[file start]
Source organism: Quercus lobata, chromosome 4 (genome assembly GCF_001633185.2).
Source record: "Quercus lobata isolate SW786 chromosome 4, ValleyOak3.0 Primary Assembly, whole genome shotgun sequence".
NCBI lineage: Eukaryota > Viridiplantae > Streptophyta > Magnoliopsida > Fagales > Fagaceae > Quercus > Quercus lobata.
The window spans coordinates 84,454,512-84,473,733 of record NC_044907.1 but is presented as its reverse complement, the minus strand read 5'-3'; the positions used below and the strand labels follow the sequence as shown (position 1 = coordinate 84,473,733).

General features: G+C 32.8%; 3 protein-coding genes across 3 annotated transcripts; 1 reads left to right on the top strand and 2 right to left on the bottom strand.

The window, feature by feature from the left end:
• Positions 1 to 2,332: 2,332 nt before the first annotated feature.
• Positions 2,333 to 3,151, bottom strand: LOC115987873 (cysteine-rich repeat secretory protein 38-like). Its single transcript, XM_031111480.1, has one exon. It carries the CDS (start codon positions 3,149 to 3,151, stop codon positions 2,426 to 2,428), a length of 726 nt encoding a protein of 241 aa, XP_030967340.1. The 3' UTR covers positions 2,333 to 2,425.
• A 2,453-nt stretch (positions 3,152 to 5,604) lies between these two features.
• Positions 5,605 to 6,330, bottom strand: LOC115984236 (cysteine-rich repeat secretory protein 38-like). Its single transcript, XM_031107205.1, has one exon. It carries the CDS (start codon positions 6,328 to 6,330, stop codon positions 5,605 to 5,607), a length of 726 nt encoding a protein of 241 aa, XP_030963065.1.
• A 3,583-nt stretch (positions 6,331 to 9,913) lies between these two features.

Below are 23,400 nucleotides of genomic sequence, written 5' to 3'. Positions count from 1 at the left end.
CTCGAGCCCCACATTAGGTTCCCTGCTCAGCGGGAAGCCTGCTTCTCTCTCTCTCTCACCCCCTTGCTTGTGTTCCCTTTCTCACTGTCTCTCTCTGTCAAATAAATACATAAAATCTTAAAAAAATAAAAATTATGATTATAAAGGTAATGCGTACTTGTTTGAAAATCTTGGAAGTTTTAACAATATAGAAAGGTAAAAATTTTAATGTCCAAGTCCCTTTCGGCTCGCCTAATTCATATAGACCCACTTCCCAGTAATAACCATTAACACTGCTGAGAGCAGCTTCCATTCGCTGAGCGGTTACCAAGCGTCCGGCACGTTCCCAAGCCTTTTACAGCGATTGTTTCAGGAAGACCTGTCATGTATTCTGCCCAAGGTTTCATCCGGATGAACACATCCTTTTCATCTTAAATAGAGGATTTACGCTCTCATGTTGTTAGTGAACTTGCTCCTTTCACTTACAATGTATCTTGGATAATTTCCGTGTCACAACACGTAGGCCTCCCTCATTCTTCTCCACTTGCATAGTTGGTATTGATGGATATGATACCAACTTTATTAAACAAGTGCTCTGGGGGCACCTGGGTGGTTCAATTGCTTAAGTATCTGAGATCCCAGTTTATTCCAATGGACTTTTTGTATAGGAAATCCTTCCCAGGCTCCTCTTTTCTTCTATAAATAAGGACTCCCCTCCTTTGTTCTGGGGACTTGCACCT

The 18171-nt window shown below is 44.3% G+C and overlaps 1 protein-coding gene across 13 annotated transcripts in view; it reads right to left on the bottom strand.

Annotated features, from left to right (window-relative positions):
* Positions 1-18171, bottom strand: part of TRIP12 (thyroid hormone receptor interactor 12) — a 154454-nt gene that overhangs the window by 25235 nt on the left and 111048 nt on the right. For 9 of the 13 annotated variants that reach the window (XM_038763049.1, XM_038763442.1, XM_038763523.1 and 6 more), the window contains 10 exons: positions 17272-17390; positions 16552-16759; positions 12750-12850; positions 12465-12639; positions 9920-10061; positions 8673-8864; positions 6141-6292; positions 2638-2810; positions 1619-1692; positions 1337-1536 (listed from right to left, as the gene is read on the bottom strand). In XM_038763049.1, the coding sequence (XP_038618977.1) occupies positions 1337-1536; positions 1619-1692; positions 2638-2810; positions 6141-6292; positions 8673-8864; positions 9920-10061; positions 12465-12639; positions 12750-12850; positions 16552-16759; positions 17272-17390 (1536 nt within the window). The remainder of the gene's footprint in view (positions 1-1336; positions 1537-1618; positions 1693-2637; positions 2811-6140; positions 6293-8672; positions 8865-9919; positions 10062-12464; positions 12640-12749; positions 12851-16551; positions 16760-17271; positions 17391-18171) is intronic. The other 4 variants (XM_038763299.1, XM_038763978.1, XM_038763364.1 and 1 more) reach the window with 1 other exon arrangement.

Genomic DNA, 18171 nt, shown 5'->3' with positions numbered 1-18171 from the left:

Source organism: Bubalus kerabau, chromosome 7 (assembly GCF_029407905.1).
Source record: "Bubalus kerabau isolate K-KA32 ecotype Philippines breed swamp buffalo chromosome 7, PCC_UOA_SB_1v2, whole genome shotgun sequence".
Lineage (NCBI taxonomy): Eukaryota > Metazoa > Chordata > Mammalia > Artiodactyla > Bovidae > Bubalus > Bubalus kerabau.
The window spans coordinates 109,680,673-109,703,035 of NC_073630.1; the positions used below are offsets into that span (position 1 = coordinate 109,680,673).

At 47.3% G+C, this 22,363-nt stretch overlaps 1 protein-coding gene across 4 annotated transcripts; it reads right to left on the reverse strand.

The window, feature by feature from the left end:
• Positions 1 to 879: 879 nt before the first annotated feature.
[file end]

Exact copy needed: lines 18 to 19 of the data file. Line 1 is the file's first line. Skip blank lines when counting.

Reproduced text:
Source organism: Bubalus kerabau, chromosome 7 (assembly GCF_029407905.1).
Source record: "Bubalus kerabau isolate K-KA32 ecotype Philippines breed swamp buffalo chromosome 7, PCC_UOA_SB_1v2, whole genome shotgun sequence".